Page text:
Tuesday, January 31, 2012

Staying in Control

I hear lots of stories of brides who complain that some member of their family or other is trying to call the shots in their wedding planning process.  Regardless of who it is or whether they are trying to persuade you to use a certain venue or wear a dress they made, it becomes uncomfortable always having to avert the inevitable.  As the bride, you are the most important person in your wedding.  This is the magic day you dreamed of for a long time.  That means all final decisions should be yours and your grooms.  Sometimes relating that message can be hard especially if someone else is paying for your wedding.  In such instances, make sure you're working within the budget allotted to you.  Talk to whoever is paying for your wedding and tell them your dreams for your wedding day.  Let them know that you hope they can respect your choices.  And in all circumstances, regardless of who is footing the bill, acknowledge people's advice and suggestions, but inform them you and your groom have made alternative plans.  Make sure that you and your groom are on the same page and respond accordingly. If someone is overstepping their boundaries, let them know.  Share this burden with your groom, as a message from the two of you may be stronger than from one of you alone.  Also inform your vendors, that you are the final decision makers in such cases and that they should not be communicating with people outside of whom the two of you approve.  Most importantly, go through your wedding planning with confidence and calm.  That will help you maintain control.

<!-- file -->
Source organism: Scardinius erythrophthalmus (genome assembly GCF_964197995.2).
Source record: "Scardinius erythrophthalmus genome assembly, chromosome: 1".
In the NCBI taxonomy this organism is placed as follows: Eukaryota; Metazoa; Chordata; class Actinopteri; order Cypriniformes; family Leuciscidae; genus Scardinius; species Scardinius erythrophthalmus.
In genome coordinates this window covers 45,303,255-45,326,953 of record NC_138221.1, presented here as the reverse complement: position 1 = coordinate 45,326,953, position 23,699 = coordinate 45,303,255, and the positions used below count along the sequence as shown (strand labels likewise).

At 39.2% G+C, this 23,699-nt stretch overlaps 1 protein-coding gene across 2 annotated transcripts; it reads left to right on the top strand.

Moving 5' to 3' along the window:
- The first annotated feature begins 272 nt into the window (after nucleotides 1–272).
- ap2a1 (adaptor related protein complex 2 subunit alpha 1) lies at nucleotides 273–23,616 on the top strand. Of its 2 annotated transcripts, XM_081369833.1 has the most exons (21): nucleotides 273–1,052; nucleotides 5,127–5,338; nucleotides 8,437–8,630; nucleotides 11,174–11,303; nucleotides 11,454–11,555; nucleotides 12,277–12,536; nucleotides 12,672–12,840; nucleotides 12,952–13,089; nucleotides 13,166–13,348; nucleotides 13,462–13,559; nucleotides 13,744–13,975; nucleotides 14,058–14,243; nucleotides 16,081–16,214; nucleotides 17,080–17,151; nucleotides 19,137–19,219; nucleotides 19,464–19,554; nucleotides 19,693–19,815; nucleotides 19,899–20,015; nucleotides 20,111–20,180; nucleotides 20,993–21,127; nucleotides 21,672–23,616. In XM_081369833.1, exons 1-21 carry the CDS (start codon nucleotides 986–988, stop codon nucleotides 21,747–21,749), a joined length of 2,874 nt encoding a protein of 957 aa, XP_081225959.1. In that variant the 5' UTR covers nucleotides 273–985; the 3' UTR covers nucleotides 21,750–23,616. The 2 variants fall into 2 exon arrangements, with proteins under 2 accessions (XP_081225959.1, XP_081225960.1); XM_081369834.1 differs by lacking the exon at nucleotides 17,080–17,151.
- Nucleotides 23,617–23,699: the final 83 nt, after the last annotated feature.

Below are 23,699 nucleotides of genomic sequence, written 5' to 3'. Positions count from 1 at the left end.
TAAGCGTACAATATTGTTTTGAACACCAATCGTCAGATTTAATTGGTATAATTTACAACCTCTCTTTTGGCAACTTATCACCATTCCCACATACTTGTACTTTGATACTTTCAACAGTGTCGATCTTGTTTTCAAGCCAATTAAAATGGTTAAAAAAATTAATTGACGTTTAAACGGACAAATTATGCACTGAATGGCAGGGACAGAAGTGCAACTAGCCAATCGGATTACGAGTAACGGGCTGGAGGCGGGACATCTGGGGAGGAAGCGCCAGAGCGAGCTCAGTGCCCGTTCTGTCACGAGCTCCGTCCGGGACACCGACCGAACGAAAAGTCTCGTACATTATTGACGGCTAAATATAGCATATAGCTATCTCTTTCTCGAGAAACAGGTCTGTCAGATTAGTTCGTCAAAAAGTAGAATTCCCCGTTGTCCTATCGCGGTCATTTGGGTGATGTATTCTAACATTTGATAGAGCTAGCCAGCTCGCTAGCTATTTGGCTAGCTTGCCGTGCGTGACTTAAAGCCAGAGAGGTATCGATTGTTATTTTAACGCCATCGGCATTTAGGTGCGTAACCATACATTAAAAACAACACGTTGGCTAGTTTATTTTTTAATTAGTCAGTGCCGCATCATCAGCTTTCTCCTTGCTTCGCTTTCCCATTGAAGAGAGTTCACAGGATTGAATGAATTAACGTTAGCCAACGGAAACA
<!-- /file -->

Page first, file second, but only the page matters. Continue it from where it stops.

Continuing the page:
Wednesday, January 25, 2012

Always a Bridesmaid

Getting engaged is a happy and exciting time.  Your excitement is contagious and people are happy for you.  But what happens when relatives or close friends who have also been longing to get engaged and married find themselves a bridesmaid once again.  For some, your engagement may be bittersweet news.  They are happy for you, but sad for themselves.  Not surprisingly, these feelings can be common among many single women wanting to get married.  They may feel bad they aren't married yet, feel deficient in some way or as though something must be wrong with them.  Low self-esteem or depression may even be a factor.  Whatever the case, another engagement that's not their own can feel like another blow to their hopes and dreams.  So how do you navigate these emotional waters. First and foremost, remind yourself that you deserve to be happy and that your happiness does not contribute to someone else's feelings of loneliness or unhappiness.  After acknowledging this, you can decide how to best approach the situation.  Observe how your bridesmaid, we'll call her, is interacting with you.  Pay specific attention to body language and behavior changes.  If you notice she is not as talkative or more distant with you, sit down with her and have a heart to heart.  Tell her what you've observed and ask what's going on.  If she confirms your observations and confesses her bittersweet feelings, acknowledge these feelings.  Let her know that you want her to be a part of your wedding and involved in the planning (if that's the case), but also that you respect her mixed emotions.  Ask what parts in the wedding process she'll feel most comfortable with and see if you can work with it.  These are sensitive issues and being open, honest and working together is the best way to meet both your needs.

Wednesday, January 18, 2012

Cold Feet